Stigma, the shame that comes as a result of stigma, and fear often discourage people from revealing the extent of their health conditions and seeking help. For those living with HIV, the combination of these sentiments can be fatal.
When a situation like this happened to a close friend of Rhonda Carr, it inspired her to educate herself on HIV and use her knowledge to help others.
Now working as a Peer Navigator at The JACQUES Initiative in Baltimore, she hopes to destigmatize HIV and to support those living with it. She is also one of the faces of the #PeopleWhoLookLikeMe campaign, a Baltimore City Health Department initiative that encourages city residents to see the role they play in ending the HIV epidemic, and has worked as an advocate for transgender and non-binary people.
Read the interview below to learn about Carr’s passion for this work, and what she hopes to see in the future of Maryland health!
How did you get involved with The JACQUES Initiative and what do you enjoy about it?
“I’m from the LGBTQ community – I’m a post-op trans woman – and one of my friends passed away from the complications of HIV. The reason that he passed away was because he was ashamed to tell anyone what was going on and was scared to go get tested. I felt like he was my saving grace because I didn’t want anybody that I was close to, to feel like they didn’t have anyone to talk to if they were going through that. So, I got educated on what HIV was.
And as I started working here, the new medications started to come out. They introduced me to what undetectable means, so I can tell my community what undetectable means and how you can be undetectable. [I] also encourage people who are living with HIV to continue to take their medicine and let them know that this is not a death sentence. The best part of the job is actually being involved with the clients and the community. That’s one of the great things about being here.”
What has been the impact of the work you are doing with The JACQUES Initiative?
“I’ve met a lot of people who were afraid to tell people their status, [yet] disclosed to me what their status was. And I helped them get on treatment. One of the best things that happened is I found a newly diagnosed woman who really went through it when I gave her a diagnosis. With my help, she is now undetectable. Every time I see her in the community, she speaks and says I was her saving grace and that I was a blessing to her. That type of stuff makes me feel really good.”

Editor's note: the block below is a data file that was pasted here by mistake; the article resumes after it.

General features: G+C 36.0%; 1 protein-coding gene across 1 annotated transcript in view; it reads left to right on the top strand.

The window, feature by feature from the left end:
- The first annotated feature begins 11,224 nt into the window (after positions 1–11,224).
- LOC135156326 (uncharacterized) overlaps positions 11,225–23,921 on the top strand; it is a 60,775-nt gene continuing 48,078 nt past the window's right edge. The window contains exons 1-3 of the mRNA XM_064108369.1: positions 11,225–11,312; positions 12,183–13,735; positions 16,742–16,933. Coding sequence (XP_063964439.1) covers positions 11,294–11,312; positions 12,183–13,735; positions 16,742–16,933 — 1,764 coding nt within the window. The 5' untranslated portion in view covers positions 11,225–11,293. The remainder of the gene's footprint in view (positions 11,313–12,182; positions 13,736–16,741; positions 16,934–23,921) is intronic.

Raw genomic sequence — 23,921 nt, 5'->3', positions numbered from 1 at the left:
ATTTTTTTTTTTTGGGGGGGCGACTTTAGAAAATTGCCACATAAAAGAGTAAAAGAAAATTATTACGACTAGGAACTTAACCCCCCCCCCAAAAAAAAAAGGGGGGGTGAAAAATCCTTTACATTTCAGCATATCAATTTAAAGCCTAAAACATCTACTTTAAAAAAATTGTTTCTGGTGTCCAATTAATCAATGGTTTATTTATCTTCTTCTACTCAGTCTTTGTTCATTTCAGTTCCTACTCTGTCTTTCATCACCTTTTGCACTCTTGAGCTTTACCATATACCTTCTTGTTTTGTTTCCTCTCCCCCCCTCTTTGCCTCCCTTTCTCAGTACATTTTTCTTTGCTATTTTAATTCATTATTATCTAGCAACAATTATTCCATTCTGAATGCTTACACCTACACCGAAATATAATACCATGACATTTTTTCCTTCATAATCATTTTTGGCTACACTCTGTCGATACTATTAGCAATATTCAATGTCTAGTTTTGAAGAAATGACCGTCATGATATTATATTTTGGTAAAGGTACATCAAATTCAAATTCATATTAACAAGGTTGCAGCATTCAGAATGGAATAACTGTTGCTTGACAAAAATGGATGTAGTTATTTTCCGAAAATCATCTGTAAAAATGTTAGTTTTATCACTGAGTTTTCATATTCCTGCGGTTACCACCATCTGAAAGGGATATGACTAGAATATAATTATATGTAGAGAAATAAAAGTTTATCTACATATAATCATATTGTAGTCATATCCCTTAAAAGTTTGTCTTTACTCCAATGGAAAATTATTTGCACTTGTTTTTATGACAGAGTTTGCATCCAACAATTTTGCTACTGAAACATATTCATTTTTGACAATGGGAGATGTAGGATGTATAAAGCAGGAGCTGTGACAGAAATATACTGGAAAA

What is one the biggest challenges that you face in your role?
“The biggest thing is getting people [on medication] that I think would need it because of their risk factors. Or even if I just know someone personally and they’re not taking advantage of things that can keep them from dealing with something that most people, or a lot of people, cannot deal with. The hardest thing for me is actually getting people to get on a medication that can help them stay negative if I know they’re doing a lot of different risky behaviors.”
What do you hope to see in the future of this field in Maryland?
“What I hope to see in the future is a cure for HIV. I know that there are some whispers in the air about it coming soon. But [I’d want] to get infection rates down to zero. I just want to see it disappear. Or I wouldn’t like it to be such a big thing for so many people being infected with this disease.”
What advice would you give to other peer navigators or other people who are working in this field?
“I know that things can be hard. I know that dealing with the community with a taboo topic is very hard and challenging at times. But I would say to each and every one of us: Continue to do the work. You matter. What you’re doing is a big thing in this world. And continue to do what you’re doing, regardless of if it may not seem that way. Because I know that even for me, times get hard. Days get hard. Work gets hard. But continue to push on. Don’t let the people that are over you stop your vision. Continue to be who you are.”
Rhonda Carr is a Community Outreach Worker for The JACQUES Initiative program for the University of Maryland.
She has worked in the HIV prevention field since 2012. In that time she has spoken to many different audiences ranging from the Baltimore City School System to various community members in Baltimore. Rhonda has also been a transgender advocate for her community, speaking and training staff at UMMC, UMB, and other agencies here in Baltimore, MD.
She has served on the board of multiple trans and non-binary studies to construct programs and resources for trans and non-ninary people to help better their lives. Rhonda has also headed multiple trans and non-binary workshops to offer a safe place where trans and non-binary people can discuss issues they face on a daily basis that are usually not expressed in daily life.
In closing, Rhonda’s life as a woman of trans experience has molded her into the woman you see today.